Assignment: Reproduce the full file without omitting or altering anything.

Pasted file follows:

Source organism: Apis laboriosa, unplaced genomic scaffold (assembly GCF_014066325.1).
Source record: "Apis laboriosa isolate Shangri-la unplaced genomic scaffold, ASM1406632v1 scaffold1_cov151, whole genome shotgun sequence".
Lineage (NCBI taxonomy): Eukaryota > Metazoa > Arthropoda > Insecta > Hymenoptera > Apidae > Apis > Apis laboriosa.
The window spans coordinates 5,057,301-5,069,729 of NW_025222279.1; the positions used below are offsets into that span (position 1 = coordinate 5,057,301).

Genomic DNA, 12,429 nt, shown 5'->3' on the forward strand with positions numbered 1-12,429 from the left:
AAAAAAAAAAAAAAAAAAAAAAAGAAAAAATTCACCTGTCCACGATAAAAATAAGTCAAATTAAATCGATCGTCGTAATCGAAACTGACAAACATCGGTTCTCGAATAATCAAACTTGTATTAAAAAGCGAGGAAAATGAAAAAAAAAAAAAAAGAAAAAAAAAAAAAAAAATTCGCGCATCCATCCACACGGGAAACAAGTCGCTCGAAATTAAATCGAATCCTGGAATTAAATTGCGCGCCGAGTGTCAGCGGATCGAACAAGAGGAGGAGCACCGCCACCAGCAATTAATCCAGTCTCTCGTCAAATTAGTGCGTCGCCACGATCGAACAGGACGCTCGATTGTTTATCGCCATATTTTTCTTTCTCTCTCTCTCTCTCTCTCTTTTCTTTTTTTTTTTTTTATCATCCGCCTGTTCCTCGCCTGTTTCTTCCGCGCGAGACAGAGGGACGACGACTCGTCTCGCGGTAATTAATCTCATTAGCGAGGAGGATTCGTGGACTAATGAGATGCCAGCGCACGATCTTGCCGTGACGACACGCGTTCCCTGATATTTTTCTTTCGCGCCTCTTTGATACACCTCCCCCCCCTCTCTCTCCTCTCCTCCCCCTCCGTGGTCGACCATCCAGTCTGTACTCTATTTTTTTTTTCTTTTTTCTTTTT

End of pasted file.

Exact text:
Source organism: Apis laboriosa, unplaced genomic scaffold (assembly GCF_014066325.1).
Source record: "Apis laboriosa isolate Shangri-la unplaced genomic scaffold, ASM1406632v1 scaffold1_cov151, whole genome shotgun sequence".
Lineage (NCBI taxonomy): Eukaryota > Metazoa > Arthropoda > Insecta > Hymenoptera > Apidae > Apis > Apis laboriosa.
The window spans coordinates 5,057,301-5,069,729 of NW_025222279.1; the positions used below are offsets into that span (position 1 = coordinate 5,057,301).

Genomic DNA, 12,429 nt, shown 5'->3' on the forward strand with positions numbered 1-12,429 from the left:
AAAAAAAAAAAAAAAAAAAAAAAGAAAAAATTCACCTGTCCACGATAAAAATAAGTCAAATTAAATCGATCGTCGTAATCGAAACTGACAAACATCGGTTCTCGAATAATCAAACTTGTATTAAAAAGCGAGGAAAATGAAAAAAAAAAAAAAAGAAAAAAAAAAAAAAAAATTCGCGCATCCATCCACACGGGAAACAAGTCGCTCGAAATTAAATCGAATCCTGGAATTAAATTGCGCGCCGAGTGTCAGCGGATCGAACAAGAGGAGGAGCACCGCCACCAGCAATTAATCCAGTCTCTCGTCAAATTAGTGCGTCGCCACGATCGAACAGGACGCTCGATTGTTTATCGCCATATTTTTCTTTCTCTCTCTCTCTCTCTCTCTTTTCTTTTTTTTTTTTTTATCATCCGCCTGTTCCTCGCCTGTTTCTTCCGCGCGAGACAGAGGGACGACGACTCGTCTCGCGGTAATTAATCTCATTAGCGAGGAGGATTCGTGGACTAATGAGATGCCAGCGCACGATCTTGCCGTGACGACACGCGTTCCCTGATATTTTTCTTTCGCGCCTCTTTGATACACCTCCCCCCCCTCTCTCTCCTCTCCTCCCCCTCCGTGGTCGACCATCCAGTCTGTACTCTATTTTTTTTTTCTTTTTTCTTTTT